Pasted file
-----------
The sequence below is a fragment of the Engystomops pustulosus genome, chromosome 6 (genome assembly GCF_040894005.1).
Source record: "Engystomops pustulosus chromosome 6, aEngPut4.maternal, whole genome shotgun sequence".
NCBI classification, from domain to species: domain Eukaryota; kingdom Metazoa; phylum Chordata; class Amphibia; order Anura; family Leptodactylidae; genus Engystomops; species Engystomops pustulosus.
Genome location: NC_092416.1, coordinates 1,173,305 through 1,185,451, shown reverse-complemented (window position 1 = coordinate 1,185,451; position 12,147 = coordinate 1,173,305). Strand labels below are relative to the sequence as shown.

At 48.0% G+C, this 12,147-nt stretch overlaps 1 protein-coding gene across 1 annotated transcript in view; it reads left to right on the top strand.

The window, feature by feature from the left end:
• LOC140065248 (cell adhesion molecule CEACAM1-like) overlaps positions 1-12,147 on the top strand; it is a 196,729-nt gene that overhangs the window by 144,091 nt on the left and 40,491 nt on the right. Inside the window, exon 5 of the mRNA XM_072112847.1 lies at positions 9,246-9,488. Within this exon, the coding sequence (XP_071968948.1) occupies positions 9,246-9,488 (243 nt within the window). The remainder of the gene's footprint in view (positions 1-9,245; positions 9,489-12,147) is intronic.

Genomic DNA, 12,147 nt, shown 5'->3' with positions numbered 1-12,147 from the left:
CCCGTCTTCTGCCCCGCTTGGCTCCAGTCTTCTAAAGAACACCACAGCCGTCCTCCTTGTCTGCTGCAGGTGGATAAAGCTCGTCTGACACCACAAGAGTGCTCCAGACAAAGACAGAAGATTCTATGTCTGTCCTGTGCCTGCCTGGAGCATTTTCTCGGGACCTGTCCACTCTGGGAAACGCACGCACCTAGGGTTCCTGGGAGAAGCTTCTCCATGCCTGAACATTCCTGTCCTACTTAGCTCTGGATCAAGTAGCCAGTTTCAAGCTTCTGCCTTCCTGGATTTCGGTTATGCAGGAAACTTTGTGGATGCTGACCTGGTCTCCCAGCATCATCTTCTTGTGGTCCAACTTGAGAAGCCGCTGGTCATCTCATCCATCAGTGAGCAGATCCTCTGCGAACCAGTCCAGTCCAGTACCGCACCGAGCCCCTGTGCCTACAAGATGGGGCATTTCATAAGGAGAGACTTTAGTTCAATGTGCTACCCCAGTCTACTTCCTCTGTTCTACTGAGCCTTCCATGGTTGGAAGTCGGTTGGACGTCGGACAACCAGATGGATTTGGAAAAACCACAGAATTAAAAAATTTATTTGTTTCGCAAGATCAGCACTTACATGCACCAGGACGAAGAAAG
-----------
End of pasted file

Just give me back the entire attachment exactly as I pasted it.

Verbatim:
The sequence below is a fragment of the Engystomops pustulosus genome, chromosome 6 (genome assembly GCF_040894005.1).
Source record: "Engystomops pustulosus chromosome 6, aEngPut4.maternal, whole genome shotgun sequence".
NCBI classification, from domain to species: domain Eukaryota; kingdom Metazoa; phylum Chordata; class Amphibia; order Anura; family Leptodactylidae; genus Engystomops; species Engystomops pustulosus.
Genome location: NC_092416.1, coordinates 1,173,305 through 1,185,451, shown reverse-complemented (window position 1 = coordinate 1,185,451; position 12,147 = coordinate 1,173,305). Strand labels below are relative to the sequence as shown.

At 48.0% G+C, this 12,147-nt stretch overlaps 1 protein-coding gene across 1 annotated transcript in view; it reads left to right on the top strand.

The window, feature by feature from the left end:
• LOC140065248 (cell adhesion molecule CEACAM1-like) overlaps positions 1-12,147 on the top strand; it is a 196,729-nt gene that overhangs the window by 144,091 nt on the left and 40,491 nt on the right. Inside the window, exon 5 of the mRNA XM_072112847.1 lies at positions 9,246-9,488. Within this exon, the coding sequence (XP_071968948.1) occupies positions 9,246-9,488 (243 nt within the window). The remainder of the gene's footprint in view (positions 1-9,245; positions 9,489-12,147) is intronic.

Genomic DNA, 12,147 nt, shown 5'->3' with positions numbered 1-12,147 from the left:
CCCGTCTTCTGCCCCGCTTGGCTCCAGTCTTCTAAAGAACACCACAGCCGTCCTCCTTGTCTGCTGCAGGTGGATAAAGCTCGTCTGACACCACAAGAGTGCTCCAGACAAAGACAGAAGATTCTATGTCTGTCCTGTGCCTGCCTGGAGCATTTTCTCGGGACCTGTCCACTCTGGGAAACGCACGCACCTAGGGTTCCTGGGAGAAGCTTCTCCATGCCTGAACATTCCTGTCCTACTTAGCTCTGGATCAAGTAGCCAGTTTCAAGCTTCTGCCTTCCTGGATTTCGGTTATGCAGGAAACTTTGTGGATGCTGACCTGGTCTCCCAGCATCATCTTCTTGTGGTCCAACTTGAGAAGCCGCTGGTCATCTCATCCATCAGTGAGCAGATCCTCTGCGAACCAGTCCAGTCCAGTACCGCACCGAGCCCCTGTGCCTACAAGATGGGGCATTTCATAAGGAGAGACTTTAGTTCAATGTGCTACCCCAGTCTACTTCCTCTGTTCTACTGAGCCTTCCATGGTTGGAAGTCGGTTGGACGTCGGACAACCAGATGGATTTGGAAAAACCACAGAATTAAAAAATTTATTTGTTTCGCAAGATCAGCACTTACATGCACCAGGACGAAGAAAG